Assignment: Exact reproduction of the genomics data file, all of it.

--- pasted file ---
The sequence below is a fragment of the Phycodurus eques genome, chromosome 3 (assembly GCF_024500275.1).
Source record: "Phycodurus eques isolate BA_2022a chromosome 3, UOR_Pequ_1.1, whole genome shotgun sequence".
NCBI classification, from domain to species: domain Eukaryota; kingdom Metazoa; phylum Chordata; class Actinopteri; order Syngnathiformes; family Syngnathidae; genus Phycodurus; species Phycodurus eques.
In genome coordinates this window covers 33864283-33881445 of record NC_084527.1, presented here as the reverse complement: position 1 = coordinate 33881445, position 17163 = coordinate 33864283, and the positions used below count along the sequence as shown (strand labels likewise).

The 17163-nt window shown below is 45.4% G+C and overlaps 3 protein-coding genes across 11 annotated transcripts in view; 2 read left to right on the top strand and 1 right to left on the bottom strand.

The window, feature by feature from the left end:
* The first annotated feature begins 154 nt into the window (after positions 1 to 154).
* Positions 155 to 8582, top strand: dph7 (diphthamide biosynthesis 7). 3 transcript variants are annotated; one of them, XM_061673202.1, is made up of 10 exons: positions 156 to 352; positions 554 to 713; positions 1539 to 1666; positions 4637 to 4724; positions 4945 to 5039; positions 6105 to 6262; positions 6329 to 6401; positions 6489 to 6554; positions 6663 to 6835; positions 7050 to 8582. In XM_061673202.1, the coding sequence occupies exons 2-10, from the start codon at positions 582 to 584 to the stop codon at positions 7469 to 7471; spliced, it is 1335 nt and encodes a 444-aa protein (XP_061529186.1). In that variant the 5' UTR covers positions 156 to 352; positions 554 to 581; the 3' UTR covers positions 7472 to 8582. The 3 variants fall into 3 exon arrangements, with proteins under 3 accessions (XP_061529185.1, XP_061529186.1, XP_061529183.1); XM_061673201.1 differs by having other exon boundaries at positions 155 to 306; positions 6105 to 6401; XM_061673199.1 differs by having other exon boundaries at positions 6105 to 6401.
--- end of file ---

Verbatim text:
The sequence below is a fragment of the Phycodurus eques genome, chromosome 3 (assembly GCF_024500275.1).
Source record: "Phycodurus eques isolate BA_2022a chromosome 3, UOR_Pequ_1.1, whole genome shotgun sequence".
NCBI classification, from domain to species: domain Eukaryota; kingdom Metazoa; phylum Chordata; class Actinopteri; order Syngnathiformes; family Syngnathidae; genus Phycodurus; species Phycodurus eques.
In genome coordinates this window covers 33864283-33881445 of record NC_084527.1, presented here as the reverse complement: position 1 = coordinate 33881445, position 17163 = coordinate 33864283, and the positions used below count along the sequence as shown (strand labels likewise).

The 17163-nt window shown below is 45.4% G+C and overlaps 3 protein-coding genes across 11 annotated transcripts in view; 2 read left to right on the top strand and 1 right to left on the bottom strand.

The window, feature by feature from the left end:
* The first annotated feature begins 154 nt into the window (after positions 1 to 154).
* Positions 155 to 8582, top strand: dph7 (diphthamide biosynthesis 7). 3 transcript variants are annotated; one of them, XM_061673202.1, is made up of 10 exons: positions 156 to 352; positions 554 to 713; positions 1539 to 1666; positions 4637 to 4724; positions 4945 to 5039; positions 6105 to 6262; positions 6329 to 6401; positions 6489 to 6554; positions 6663 to 6835; positions 7050 to 8582. In XM_061673202.1, the coding sequence occupies exons 2-10, from the start codon at positions 582 to 584 to the stop codon at positions 7469 to 7471; spliced, it is 1335 nt and encodes a 444-aa protein (XP_061529186.1). In that variant the 5' UTR covers positions 156 to 352; positions 554 to 581; the 3' UTR covers positions 7472 to 8582. The 3 variants fall into 3 exon arrangements, with proteins under 3 accessions (XP_061529185.1, XP_061529186.1, XP_061529183.1); XM_061673201.1 differs by having other exon boundaries at positions 155 to 306; positions 6105 to 6401; XM_061673199.1 differs by having other exon boundaries at positions 6105 to 6401.